A nuclear weapons convention was mentioned, something indeed that I think is worthy of discussion. I noted its inclusion in the brief of the Middle Power Initiative. A convention is going to be a huge endeavor. We do not believe that the situation is ready now to start a negotiation on that. We think that would be a distraction from the step-by-step work that needs to be done, but certainly, it is worth discussing because the ramifications are so huge. We are actually at a stage where we are talking about zero, getting down to zero. Going from 100 warheads to zero is going to be the most complex thing that we have ever undertaken. So, even now on an FMCT, people say “Oh, that’s no big deal. The P-5 are already not producing this stuff.” However, verification of a legally binding prduction ban alone, I can tell you, will be a huge and complex endeavor. Just look at START, which is a relatively simple and straight-forward treaty that is built on decades and decades of experience. This took 11 months of work on teams, which I think probably hit about a maximum of 70 team members on our side, working occasionally 7 day work weeks at the height of negotiations and that was just for a relatively straightforward treaty. So, the work is huge and it is complex. For example, we need to think about how deterrence will work when you get down, to say, 500 warheads. So, is absolutely vital that governments and groups like yours are thinking about these difficult issues

We believe very much in a step-by-step approach of different frameworks that will complement each other: the CTBT, the FMCT, bilateral negotiations. Eric (Ambassador Danon) talked about the fact that up to now, nuclear reductions had either been done unilaterally or bilaterally. That’s true. I would say, on the other hand, there’s a lot the P-5 collectively can do even at this early stage. For example, at the NPT Review Conference, the P-5 put out a Joint Communiqué, in which we mentioned the conference in London that was held awhile back where the P-5 met and talked about things like transparency and confidence building. In other words, we are addressing some of the first steps you need to think about when you look down the road. So, I’d say that in a way, thinking about this is definitely going on.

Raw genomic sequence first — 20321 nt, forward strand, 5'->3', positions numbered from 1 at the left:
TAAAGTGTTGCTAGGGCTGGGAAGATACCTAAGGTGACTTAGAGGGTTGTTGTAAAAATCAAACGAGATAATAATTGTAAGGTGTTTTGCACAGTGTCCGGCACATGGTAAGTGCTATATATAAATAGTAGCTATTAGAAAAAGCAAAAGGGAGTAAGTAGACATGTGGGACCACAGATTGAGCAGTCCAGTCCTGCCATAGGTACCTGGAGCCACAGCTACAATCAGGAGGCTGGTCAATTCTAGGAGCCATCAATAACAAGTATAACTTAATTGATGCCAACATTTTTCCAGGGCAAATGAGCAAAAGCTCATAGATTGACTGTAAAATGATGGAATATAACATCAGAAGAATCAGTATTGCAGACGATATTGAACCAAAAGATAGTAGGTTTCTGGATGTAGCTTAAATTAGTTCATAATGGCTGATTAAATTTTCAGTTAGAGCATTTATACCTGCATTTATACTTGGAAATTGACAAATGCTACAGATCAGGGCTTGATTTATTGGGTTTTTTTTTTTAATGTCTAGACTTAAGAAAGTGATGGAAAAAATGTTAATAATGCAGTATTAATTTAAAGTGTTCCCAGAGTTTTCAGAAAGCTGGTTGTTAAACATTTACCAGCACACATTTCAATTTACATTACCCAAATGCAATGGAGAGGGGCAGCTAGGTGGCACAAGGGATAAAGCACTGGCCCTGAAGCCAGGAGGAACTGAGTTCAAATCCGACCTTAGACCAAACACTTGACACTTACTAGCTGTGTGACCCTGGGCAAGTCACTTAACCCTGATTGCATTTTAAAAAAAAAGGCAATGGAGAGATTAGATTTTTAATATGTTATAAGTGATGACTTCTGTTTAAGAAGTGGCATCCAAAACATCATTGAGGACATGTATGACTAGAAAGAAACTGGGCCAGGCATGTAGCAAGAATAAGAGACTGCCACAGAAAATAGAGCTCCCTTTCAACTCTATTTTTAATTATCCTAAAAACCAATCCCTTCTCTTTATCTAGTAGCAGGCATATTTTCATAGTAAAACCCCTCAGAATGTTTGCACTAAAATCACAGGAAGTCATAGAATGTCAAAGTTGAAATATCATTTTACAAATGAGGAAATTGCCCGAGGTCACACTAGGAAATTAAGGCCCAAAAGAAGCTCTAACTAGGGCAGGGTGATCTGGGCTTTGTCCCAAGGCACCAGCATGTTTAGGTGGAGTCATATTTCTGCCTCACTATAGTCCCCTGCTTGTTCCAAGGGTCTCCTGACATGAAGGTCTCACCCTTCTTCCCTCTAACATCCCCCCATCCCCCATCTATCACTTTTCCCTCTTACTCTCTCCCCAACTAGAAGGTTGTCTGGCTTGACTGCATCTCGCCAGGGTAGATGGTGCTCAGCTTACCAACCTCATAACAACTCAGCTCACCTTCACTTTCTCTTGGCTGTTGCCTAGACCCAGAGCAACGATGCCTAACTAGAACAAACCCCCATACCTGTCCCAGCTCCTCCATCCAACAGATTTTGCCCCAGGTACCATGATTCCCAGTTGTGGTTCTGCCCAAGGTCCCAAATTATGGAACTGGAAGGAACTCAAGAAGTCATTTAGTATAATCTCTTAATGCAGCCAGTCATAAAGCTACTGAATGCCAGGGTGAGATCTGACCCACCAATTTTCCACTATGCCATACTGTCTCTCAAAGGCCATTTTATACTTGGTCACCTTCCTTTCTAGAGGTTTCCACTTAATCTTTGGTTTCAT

Negative security assurances is another area where we are moving forward. Just look at what the U.S. administration has done in this area. There was a huge, massive, intensive review done on our nuclear posture, which yielded a big step forward in terms of revising our doctrines. Secretary Clinton announced our intention to move forward with ratification for two regional nuclear weapons free zones and our desire to engage on two others. Transparency is a principle that we believe in very much. Recently, as you know, we revealed our stockpile numbers and data.

We are looking towards the high-level meeting that the Secretary General is having in New York to address the CD. We very much appreciate the attention that this Secretary General and his High Representative, the very distinguished Sergio Duarte, have spent thinking about the importance of arms control for the international community. So, we very much welcome the fact that he is setting aside a day of his very valuable time in such an intense period in New York to talk about the Conference on Disarmament. The fact that it’s been stuck for all these years—this institution just sticks out when there is so much dynamism and so much that has been happening elsewhere. We don’t have any expectations that five hours of discussions are going to yield some magic bullet, but we appreciate very much the effort the Secretary General is putting into this and highlighting the issues because a way has to be found to move negotiations forward, and ideally, that should be in the CD. It’s an organization with lots of great talent at hand and it’s got the key stakeholders there. It is the world’s only standing multilateral arms control body. But if FMCT talks can’t be done there, for reasons we all know , if it’s stuck, then we for one will simply look for other ways to get it done. Ideally we would like to see the Conference on Disarmament move forward, not only on negotiating FMCT, but again tackling all those core issues that we are certainly eager and willing to engage on. Thank you very much.